On Branding: Top Five Pitfalls To Avoid When Developing, Evaluating Creative

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The push for growth among financial services providers has a lot of managers reconsidering the way they do a lot of things–and especially the way they market. Historically a lot of CUs have been reluctant to invest in a professional marketing effort. Instead they chose to save money by promoting marketing managers from within instead of bringing in real expertise. And they work with graphics houses that peddle the same basic creative to all their clients with a “put your credit union name here” mentality.

When credit unions existed to serve one or two major member groups this was enough to bring in membership and assets. The purpose of advertising and marketing was to let members know about the latest loan rates or to introduce new products or services. But times have changed.

If you walk through your credit union and find a cluttered collection of posters and brochures from vendors, identity theft protection providers, auto buying services and more you need to ask yourself what that says about your brand to members and prospective members who visit your branch. And if they are interspersed with cookie cutter posters featuring bad stock photos of smiling people under a “clever” headline with a small logo in the corner, is that helping your CU or sending a message of mediocrity?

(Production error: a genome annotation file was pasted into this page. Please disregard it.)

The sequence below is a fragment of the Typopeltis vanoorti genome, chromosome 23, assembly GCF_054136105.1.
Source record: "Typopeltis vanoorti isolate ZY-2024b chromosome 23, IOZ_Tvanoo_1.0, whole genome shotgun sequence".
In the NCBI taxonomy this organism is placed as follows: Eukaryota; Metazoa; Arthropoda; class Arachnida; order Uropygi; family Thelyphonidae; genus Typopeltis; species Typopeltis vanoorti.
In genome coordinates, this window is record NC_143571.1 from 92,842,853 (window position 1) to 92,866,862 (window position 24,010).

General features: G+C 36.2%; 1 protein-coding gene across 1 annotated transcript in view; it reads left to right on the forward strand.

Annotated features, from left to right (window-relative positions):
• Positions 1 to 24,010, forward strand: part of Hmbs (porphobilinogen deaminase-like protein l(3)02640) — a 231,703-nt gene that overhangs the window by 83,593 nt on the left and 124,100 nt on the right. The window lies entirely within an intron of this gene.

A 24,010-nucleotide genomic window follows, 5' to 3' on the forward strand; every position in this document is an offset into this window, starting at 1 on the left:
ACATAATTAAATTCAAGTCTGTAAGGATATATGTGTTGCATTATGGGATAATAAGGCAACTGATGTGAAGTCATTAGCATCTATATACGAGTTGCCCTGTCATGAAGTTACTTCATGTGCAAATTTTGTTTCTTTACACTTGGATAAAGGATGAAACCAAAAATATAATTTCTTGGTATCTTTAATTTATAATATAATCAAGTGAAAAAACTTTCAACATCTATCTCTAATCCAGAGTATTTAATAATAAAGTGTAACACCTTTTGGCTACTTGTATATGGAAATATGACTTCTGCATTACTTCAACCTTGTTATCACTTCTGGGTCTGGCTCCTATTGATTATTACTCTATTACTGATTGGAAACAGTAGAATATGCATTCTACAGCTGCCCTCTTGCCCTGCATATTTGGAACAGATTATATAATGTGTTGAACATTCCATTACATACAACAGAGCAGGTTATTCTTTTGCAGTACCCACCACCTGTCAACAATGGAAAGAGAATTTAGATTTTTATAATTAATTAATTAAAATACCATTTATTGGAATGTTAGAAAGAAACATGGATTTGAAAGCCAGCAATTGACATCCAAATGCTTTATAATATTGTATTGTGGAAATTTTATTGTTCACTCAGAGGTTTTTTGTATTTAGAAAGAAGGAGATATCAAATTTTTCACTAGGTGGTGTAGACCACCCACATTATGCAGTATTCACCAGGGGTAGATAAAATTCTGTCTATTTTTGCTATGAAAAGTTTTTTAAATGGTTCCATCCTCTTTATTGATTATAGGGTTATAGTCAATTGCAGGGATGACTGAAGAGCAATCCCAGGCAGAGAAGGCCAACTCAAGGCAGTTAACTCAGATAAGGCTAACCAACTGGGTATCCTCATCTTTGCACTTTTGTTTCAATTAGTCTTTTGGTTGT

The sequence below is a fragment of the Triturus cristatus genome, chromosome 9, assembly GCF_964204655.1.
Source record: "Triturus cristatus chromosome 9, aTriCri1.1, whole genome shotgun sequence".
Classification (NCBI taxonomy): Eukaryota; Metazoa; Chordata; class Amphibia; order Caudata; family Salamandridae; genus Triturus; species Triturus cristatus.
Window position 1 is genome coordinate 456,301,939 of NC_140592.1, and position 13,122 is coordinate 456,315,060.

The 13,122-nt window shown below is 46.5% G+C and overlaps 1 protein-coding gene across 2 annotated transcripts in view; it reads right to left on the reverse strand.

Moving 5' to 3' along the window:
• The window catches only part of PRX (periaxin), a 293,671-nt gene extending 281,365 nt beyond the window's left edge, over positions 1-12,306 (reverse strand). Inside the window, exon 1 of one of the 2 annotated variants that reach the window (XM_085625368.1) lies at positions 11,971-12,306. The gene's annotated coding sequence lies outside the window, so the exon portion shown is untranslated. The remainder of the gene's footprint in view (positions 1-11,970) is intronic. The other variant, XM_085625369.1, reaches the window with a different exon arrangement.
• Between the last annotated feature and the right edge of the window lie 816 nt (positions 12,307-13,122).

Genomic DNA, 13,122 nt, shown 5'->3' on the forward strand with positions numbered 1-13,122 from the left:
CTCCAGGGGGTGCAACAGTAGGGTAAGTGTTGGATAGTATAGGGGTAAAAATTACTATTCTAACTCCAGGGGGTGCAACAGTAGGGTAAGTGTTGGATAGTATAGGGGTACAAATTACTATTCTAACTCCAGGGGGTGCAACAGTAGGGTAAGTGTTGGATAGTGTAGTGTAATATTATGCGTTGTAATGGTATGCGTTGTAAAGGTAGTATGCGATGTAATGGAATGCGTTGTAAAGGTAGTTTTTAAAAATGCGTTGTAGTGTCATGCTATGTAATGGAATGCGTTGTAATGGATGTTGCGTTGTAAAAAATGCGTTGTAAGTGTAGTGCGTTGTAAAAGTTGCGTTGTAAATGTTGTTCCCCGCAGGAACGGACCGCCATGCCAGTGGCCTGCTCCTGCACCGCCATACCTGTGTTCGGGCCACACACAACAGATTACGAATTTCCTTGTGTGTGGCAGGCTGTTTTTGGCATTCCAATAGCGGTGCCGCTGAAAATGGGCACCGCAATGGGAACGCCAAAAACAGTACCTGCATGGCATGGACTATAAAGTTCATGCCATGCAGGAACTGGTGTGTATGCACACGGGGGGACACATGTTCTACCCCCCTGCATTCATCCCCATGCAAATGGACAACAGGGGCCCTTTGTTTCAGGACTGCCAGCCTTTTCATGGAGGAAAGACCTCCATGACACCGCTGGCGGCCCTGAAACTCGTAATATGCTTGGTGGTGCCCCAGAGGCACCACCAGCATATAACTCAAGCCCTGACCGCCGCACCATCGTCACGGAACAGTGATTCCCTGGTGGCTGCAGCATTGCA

Creative matters. And in the credit union industry too few people making marketing decisions understand how to develop an effective message; how to evaluate creative; and how to make sure all your messages–from posters to newsletter, statement stuffer, ads and more–help people to identify and appreciate your brand. Below are the top five mistakes I see credit union management make all over the country when it comes to evaluating creative.

1. Thinking about what they like, not how the member or prospective member will react to the message.

2. Assuming that the people reading the message know more about managing their money than they actually know. This is often the issue when a credit union promotes a very competitive rate yet fails to demonstrate what a good deal it is.

3. Telling every fact, detail, and thing about a subject instead of just saying enough to get the reader (or listener) interested. Don’t clutter up the message. If you have a great checking account let the world know–but save the list of 15 detailed features for the Internet instead of stuffing them into a print ad.

4. Believing that people will see the ad (or poster or whatever), read every detail and act immediately. It doesn’t even happen that way in the movies; it’s not going to work for you.

5. Letting a clever headline and irrelevant photo obscure the real message.

How can you get better creative? First, turn to a professional with a track record of success. Then let the professional do the job. Remember, if the CEO or board starts rewriting the ads, redesigning the logo or ending a presentation of tag lines by trying to write their own, the credit union is doomed.

It’s a tough marketplace out there and it’s not going to get any easier in 2008. You need to make every dollar invested in marketing count.

Paul J Lucas is a national marketing and branding consultant. He can be reached at www.pauljlucas.com. (c) 2008 The Credit Union Journal and SourceMedia, Inc. All Rights Reserved. http://www.cujournal.com http://www.sourcemedia.com

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